The ghostly sailors of the aircraft carrier USS Hornet in Alameda; the male phantom of San Diego's luxurious US Grant Hotel; the giant lumberjack Paul Bunyan and his blue ox Babe, claimed as employees by the Red River Lumber Company of Westwood; the reputedly haunted Renaissance Los Angeles Airport hotel, part of the Marriott chain; the spirits of Kate Morgan, a little boy and girl, the mistress of a millionaire, a Victorian lady who likes to dance and a former caretaker in San Diego's famous Hotel Del Coronado (used in the movie Some Like it Hot and remarkable for its Victorian wooden architecture); Santa Paula's horned, white and hairy anthropoid, the Billiwhack Monster; the reputedly haunted Room 217 of the Marriott Hotel, Long Beach; and cowboys still searching for their gold in Rios Canyon, San Diego, are among the true ghost stories, myths and legends of California.
Tahoe Tessie, Lake Tahoe's answer to Lake Champlain's Champ and to Nessie, the Loch Ness Monster; the sirens, serpents and flying monsters that once inhabited Santa Barbara Island and which may, perhaps, be reawakened one day; the spectral white deer of San Diego's Presidio Park; San Diego's haunted Horton Grand Hotel; the haunted swimming pool of Ramona Convent Secondary School in Alhambra, where bathers have their legs grabbed by unseen hands (the nun in white, in the library, is more harmless); the spectral prisoners of Alcatraz; the haunted parking garage and eighteenth floor lounge of the Los Angeles Airport Marriott; and the spirit of schoolteacher Miss Mary Lake in Room 410 of the Queen Anne Hotel in San Francisco, which was once a girls' school, are other legendary tales of ghosts and haunted places in California.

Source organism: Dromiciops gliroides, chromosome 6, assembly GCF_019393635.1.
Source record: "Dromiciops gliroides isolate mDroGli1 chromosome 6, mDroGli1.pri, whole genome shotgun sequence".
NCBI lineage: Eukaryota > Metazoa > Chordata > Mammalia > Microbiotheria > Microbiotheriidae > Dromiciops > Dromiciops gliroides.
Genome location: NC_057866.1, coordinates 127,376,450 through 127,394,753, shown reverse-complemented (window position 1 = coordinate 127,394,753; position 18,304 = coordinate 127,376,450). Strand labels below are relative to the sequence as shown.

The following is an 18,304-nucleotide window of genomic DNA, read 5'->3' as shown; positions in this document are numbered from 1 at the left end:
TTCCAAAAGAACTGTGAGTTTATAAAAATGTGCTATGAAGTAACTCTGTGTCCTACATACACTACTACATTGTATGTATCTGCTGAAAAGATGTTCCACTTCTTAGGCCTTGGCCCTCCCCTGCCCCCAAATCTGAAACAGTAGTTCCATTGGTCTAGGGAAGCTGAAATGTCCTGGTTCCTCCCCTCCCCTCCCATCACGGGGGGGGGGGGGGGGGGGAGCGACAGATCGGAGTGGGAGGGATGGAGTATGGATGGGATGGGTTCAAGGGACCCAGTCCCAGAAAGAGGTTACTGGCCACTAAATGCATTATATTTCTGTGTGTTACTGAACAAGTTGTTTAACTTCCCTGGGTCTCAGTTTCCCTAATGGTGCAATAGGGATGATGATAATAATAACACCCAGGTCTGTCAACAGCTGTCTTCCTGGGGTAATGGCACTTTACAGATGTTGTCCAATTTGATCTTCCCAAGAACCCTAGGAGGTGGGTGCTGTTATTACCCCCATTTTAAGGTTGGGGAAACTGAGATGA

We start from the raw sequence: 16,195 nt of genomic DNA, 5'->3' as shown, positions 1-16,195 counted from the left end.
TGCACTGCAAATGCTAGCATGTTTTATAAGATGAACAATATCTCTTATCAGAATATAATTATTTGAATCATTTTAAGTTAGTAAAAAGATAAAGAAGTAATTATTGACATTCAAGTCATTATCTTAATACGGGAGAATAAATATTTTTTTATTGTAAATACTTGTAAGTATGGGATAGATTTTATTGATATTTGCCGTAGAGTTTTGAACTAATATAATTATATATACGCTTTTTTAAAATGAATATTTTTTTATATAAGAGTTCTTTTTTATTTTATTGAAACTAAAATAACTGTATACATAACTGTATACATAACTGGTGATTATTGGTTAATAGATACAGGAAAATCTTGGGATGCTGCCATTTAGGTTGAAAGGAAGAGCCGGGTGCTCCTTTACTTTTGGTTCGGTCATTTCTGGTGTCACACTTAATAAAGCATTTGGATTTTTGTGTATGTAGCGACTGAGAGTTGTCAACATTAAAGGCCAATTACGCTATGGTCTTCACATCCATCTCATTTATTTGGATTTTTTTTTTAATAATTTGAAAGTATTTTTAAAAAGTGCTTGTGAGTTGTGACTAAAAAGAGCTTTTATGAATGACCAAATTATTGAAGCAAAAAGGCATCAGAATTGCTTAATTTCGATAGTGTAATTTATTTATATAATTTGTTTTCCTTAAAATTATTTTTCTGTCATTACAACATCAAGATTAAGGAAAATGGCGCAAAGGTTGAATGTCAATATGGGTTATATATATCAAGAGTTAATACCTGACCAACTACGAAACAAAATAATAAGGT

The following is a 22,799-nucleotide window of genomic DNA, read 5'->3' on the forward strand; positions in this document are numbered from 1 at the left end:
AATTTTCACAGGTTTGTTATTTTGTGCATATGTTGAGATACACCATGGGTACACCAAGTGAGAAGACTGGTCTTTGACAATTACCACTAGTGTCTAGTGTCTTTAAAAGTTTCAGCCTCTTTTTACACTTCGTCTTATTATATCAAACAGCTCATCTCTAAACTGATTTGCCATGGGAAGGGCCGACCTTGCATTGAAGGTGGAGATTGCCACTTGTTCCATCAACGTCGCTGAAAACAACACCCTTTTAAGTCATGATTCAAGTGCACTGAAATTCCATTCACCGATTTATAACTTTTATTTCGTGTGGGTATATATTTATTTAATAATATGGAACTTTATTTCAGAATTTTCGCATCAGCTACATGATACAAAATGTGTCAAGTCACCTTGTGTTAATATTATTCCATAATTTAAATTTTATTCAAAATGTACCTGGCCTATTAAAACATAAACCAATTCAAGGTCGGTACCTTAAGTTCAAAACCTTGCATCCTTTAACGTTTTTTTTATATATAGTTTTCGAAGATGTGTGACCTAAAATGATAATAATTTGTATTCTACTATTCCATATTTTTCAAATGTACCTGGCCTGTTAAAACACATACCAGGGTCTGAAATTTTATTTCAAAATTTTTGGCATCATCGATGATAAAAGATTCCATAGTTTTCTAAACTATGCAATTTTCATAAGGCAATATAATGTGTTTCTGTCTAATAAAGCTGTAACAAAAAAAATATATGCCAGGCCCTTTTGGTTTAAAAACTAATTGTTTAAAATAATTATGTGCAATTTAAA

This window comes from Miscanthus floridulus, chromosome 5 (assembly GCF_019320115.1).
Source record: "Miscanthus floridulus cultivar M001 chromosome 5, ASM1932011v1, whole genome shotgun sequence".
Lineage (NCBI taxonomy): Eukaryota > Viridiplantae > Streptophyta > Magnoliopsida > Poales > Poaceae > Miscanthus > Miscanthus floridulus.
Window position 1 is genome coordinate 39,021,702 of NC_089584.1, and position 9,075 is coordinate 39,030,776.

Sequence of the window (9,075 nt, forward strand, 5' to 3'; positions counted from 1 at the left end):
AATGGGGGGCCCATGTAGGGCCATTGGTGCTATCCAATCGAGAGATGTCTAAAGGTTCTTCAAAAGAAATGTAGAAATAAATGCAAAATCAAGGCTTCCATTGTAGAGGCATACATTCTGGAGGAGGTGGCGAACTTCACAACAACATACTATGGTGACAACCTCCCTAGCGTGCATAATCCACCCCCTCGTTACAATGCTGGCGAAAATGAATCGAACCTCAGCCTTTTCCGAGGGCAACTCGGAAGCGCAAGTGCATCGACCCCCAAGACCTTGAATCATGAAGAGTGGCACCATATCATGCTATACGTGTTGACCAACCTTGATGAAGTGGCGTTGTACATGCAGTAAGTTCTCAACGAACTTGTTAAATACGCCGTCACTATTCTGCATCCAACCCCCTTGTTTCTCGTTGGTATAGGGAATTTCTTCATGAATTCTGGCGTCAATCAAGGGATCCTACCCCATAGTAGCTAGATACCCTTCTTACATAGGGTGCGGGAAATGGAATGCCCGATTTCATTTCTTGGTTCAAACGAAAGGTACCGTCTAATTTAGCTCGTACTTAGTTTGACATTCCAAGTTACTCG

The spectral woman who still supervises the Phoenix Inn oriental restaurant in Alhambra; the ghostly couple who haunt the Marriott Anaheim Fairfield Inn, Anaheim; the ghost of Claudia in the Mansions Hotel, San Francisco; the bigfoot or sasquatch of the northern forests; the haunted fourth floor window and other mysteries at the Ambassador Hotel, Los Angeles; the beautiful but sad Amanda, said to haunt Room 325 of the Vagabond Motel, San Diego; the ghostly barefoot woman of Stow Lake in Golden Gate Park, San Francisco; and the blue, brain-like ETs of Palos Verdes, are more weird folklore associated with California.